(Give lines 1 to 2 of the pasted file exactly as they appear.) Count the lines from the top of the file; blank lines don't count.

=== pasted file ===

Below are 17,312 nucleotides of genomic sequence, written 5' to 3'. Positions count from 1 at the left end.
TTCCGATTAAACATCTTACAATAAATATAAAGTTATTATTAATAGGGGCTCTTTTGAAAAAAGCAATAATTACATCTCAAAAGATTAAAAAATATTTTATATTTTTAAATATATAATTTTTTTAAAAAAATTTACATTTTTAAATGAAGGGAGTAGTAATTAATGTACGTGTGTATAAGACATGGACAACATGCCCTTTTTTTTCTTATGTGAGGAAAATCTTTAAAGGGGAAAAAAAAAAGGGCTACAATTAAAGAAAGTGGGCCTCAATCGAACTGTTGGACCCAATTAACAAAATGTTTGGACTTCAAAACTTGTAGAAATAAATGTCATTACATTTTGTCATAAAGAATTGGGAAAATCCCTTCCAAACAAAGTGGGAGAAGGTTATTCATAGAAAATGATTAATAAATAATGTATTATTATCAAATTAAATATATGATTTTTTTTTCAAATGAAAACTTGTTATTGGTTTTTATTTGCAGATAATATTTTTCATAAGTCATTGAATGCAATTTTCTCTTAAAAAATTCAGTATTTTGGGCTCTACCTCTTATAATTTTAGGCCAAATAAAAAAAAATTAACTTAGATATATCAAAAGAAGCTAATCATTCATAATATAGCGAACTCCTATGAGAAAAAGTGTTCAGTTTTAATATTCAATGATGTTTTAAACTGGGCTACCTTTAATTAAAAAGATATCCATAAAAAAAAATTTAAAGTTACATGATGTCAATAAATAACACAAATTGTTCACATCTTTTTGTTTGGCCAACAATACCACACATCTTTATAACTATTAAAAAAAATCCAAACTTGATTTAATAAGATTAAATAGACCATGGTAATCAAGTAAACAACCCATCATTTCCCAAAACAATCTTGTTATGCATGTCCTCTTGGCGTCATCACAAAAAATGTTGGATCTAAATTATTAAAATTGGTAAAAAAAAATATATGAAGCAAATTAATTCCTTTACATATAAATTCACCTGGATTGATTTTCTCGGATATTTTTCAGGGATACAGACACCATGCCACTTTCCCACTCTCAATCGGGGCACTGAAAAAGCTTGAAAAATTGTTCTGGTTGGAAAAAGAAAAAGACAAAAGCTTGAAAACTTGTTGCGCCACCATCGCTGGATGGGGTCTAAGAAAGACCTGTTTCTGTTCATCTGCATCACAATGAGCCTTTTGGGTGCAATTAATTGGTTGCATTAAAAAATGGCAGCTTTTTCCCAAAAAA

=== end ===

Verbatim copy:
Below are 17,312 nucleotides of genomic sequence, written 5' to 3'. Positions count from 1 at the left end.
TTCCGATTAAACATCTTACAATAAATATAAAGTTATTATTAATAGGGGCTCTTTTGAAAAAAGCAATAATTACATCTCAAAAGATTAAAAAATATTTTATATTTTTAAATATATAATTTTTTTAAAAAAATTTACATTTTTAAATGAAGGGAGTAGTAATTAATGTACGTGTGTATAAGACATGGACAACATGCCCTTTTTTTTCTTATGTGAGGAAAATCTTTAAAGGGGAAAAAAAAAAGGGCTACAATTAAAGAAAGTGGGCCTCAATCGAACTGTTGGACCCAATTAACAAAATGTTTGGACTTCAAAACTTGTAGAAATAAATGTCATTACATTTTGTCATAAAGAATTGGGAAAATCCCTTCCAAACAAAGTGGGAGAAGGTTATTCATAGAAAATGATTAATAAATAATGTATTATTATCAAATTAAATATATGATTTTTTTTTCAAATGAAAACTTGTTATTGGTTTTTATTTGCAGATAATATTTTTCATAAGTCATTGAATGCAATTTTCTCTTAAAAAATTCAGTATTTTGGGCTCTACCTCTTATAATTTTAGGCCAAATAAAAAAAAATTAACTTAGATATATCAAAAGAAGCTAATCATTCATAATATAGCGAACTCCTATGAGAAAAAGTGTTCAGTTTTAATATTCAATGATGTTTTAAACTGGGCTACCTTTAATTAAAAAGATATCCATAAAAAAAAATTTAAAGTTACATGATGTCAATAAATAACACAAATTGTTCACATCTTTTTGTTTGGCCAACAATACCACACATCTTTATAACTATTAAAAAAAATCCAAACTTGATTTAATAAGATTAAATAGACCATGGTAATCAAGTAAACAACCCATCATTTCCCAAAACAATCTTGTTATGCATGTCCTCTTGGCGTCATCACAAAAAATGTTGGATCTAAATTATTAAAATTGGTAAAAAAAAATATATGAAGCAAATTAATTCCTTTACATATAAATTCACCTGGATTGATTTTCTCGGATATTTTTCAGGGATACAGACACCATGCCACTTTCCCACTCTCAATCGGGGCACTGAAAAAGCTTGAAAAATTGTTCTGGTTGGAAAAAGAAAAAGACAAAAGCTTGAAAACTTGTTGCGCCACCATCGCTGGATGGGGTCTAAGAAAGACCTGTTTCTGTTCATCTGCATCACAATGAGCCTTTTGGGTGCAATTAATTGGTTGCATTAAAAAATGGCAGCTTTTTCCCAAAAAA